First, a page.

(N.B.: But this account seems confused. The Census didn’t start counting Latinos in 1940, it started counting them in 1930 with the “Mexican” racial category and then switched to the surname method when protest killed the category. The 1930 decision wasn’t initially developed to serve civil rights law; it was part of the racial “darkening” of Latinx people following the 1920s-1930s and heralded the age of mass deportation. Etc.)

  1. [1]Victoria Hattam, “Ethnicity and the Boundaries of Race: Rereading Directive 15,” Daedalus 134, no. 1 (Winter 2005): 61-62, 67.

“The Third Enlargement of American Whiteness,” post-1945 (Painter)

“The Third Enlargement of American Whiteness,” post-1945. “Included now were Mexicans and Mexican Americans … Since the mid-1930s, federal and Texas state laws had defined Mexicans as white and allowed them to vote in Texas’s white primary.”

The Second World War rearranged Americans by the millions. […] Louis Adamic had dreamed of a second, more homogenized immigrant generation, and one had already started in the Civilian Conservation Corps, fruit of the New Deal’s earliest days. Now, a decade later, millions rather than tens of thousands left home.

Let us remember that this mixing occurred with several notable exceptions. Black Americans–who numbered some 13.3 million in 1940–were, of course, largely excluded. Their time would come much later, and with revolutionary urgency. But also excluded were Asian Americans. Even so, other Americans–provided they qualified as white for federal purposes–experienced a revolution of their own. Indeed, the white category itself had expanded enormously, well beyond European immigrants and their children. Included now were Mexicans and Mexican Americans.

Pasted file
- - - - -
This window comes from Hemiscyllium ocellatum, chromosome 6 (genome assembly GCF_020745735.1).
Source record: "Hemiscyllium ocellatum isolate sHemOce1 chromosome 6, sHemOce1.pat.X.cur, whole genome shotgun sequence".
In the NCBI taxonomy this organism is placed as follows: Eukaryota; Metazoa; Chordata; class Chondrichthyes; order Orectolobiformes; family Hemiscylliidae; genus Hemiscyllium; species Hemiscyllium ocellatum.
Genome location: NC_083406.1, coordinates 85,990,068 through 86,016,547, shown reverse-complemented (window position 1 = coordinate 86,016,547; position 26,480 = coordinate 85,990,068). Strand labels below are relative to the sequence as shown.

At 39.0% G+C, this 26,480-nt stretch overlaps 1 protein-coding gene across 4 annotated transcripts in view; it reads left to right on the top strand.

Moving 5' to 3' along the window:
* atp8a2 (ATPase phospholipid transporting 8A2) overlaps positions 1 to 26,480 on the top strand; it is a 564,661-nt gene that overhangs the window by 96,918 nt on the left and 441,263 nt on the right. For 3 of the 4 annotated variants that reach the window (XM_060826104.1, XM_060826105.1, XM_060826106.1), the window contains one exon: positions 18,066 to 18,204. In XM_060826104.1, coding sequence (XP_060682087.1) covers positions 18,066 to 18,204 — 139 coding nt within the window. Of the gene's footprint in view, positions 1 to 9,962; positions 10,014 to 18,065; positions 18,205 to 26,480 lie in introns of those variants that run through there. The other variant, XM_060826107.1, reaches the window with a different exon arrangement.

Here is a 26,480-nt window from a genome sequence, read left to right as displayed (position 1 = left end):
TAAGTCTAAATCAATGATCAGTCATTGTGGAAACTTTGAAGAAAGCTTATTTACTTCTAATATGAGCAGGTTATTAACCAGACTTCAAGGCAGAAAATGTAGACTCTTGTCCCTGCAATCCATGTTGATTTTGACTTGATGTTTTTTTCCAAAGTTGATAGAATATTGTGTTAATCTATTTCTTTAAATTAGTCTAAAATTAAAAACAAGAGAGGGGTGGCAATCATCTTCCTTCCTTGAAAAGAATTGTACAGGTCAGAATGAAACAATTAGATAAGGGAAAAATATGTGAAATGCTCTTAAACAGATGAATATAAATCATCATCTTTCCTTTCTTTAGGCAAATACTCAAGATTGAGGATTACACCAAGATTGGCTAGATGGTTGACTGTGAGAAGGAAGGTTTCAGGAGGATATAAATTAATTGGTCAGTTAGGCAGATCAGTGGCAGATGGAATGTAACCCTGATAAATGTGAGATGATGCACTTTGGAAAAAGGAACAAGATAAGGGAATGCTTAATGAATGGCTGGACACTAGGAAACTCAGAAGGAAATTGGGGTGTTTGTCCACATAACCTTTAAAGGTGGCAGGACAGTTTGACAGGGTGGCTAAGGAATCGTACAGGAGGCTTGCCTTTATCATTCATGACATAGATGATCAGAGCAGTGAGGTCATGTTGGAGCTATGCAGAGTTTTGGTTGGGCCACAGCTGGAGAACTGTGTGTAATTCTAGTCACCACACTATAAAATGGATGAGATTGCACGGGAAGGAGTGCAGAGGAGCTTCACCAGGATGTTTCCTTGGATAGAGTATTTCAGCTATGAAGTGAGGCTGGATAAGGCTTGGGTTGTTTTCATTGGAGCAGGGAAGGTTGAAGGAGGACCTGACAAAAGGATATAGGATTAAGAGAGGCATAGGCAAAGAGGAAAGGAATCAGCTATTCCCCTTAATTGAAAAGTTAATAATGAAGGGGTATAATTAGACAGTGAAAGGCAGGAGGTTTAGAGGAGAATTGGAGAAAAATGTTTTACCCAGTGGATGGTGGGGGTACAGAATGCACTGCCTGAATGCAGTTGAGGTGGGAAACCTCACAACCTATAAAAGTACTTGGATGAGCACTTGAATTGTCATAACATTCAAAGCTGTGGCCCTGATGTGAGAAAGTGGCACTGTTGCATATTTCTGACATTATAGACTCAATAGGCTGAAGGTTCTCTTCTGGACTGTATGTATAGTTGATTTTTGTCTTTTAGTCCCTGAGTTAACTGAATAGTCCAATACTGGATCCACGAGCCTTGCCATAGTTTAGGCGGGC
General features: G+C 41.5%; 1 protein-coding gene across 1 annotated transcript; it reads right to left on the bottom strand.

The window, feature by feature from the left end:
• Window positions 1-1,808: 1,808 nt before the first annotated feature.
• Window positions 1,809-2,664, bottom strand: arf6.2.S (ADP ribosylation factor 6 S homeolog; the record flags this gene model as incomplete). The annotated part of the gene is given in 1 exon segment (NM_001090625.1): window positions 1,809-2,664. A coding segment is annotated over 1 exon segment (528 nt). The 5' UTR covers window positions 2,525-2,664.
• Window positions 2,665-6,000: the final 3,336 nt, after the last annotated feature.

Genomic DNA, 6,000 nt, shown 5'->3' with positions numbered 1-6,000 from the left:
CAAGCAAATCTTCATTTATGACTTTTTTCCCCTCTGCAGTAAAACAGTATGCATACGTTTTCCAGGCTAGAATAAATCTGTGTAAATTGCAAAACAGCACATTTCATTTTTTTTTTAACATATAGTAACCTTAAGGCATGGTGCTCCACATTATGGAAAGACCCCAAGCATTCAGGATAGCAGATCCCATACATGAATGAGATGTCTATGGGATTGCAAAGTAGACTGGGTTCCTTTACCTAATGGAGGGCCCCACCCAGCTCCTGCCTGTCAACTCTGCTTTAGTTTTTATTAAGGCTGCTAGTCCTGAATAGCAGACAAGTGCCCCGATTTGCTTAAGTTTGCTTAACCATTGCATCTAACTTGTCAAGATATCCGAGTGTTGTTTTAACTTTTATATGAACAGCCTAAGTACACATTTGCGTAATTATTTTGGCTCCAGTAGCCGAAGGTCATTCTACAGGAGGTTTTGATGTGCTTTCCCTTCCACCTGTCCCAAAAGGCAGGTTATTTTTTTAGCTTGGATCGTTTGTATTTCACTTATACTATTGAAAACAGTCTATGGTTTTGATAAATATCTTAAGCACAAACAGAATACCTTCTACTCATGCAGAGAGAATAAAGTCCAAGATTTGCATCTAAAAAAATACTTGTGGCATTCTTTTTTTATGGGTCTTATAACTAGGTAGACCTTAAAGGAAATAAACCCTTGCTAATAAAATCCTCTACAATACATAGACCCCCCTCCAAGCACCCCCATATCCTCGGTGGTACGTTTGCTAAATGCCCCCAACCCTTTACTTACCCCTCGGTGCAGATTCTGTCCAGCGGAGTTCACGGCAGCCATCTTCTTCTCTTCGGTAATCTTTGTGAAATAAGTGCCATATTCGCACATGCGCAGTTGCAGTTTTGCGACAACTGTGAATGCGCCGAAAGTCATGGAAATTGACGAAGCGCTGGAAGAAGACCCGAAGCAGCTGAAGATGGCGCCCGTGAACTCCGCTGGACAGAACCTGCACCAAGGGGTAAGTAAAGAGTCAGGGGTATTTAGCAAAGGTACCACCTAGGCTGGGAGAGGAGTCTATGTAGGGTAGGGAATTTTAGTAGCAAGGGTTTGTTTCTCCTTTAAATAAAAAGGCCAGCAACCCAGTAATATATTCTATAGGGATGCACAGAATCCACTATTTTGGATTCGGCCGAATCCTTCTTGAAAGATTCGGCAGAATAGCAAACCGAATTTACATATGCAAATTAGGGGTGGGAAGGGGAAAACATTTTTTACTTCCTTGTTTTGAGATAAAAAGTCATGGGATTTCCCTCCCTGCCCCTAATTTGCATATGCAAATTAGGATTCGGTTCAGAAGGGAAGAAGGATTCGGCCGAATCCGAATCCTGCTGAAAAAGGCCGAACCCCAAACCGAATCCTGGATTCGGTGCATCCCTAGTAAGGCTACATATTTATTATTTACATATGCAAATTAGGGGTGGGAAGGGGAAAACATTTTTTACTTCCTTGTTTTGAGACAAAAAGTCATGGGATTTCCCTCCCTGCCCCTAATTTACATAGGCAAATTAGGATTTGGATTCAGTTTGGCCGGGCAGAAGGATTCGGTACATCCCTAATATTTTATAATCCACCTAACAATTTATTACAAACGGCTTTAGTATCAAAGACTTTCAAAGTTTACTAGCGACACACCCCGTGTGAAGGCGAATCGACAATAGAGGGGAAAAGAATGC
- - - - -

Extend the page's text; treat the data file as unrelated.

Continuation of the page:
[360] The handsome Julio Martinez from San Antonio plays a leading role in the multicultural Army squad of Norman Mailer’s best-selling war novel The Naked and the Dead (1948). […] Since the mid-1930s, federal and Texas state laws had defined Mexicans as white and allowed them to vote in Texas’s white primary.[4] While Asian American and African American service personnel were routinely segregated and mistreated, Mexican Americans fought in white units and appeared in the media of war, witness the boom in popular war movies like Bataan (1944), staring the Cuban Desi Arnaz (who in the 1950s would become a television star as Lucille Ball’s husband in the long-running I Love Lucy series).

Nell Irvin Painter, The History of White People (New York: W.W. Norton & Company, 2010), 359-360.

(N.B.: this account is largely wrong, and symptomatic of an all-too-frequent mistake in the historical studies of expanding constructions of whiteness)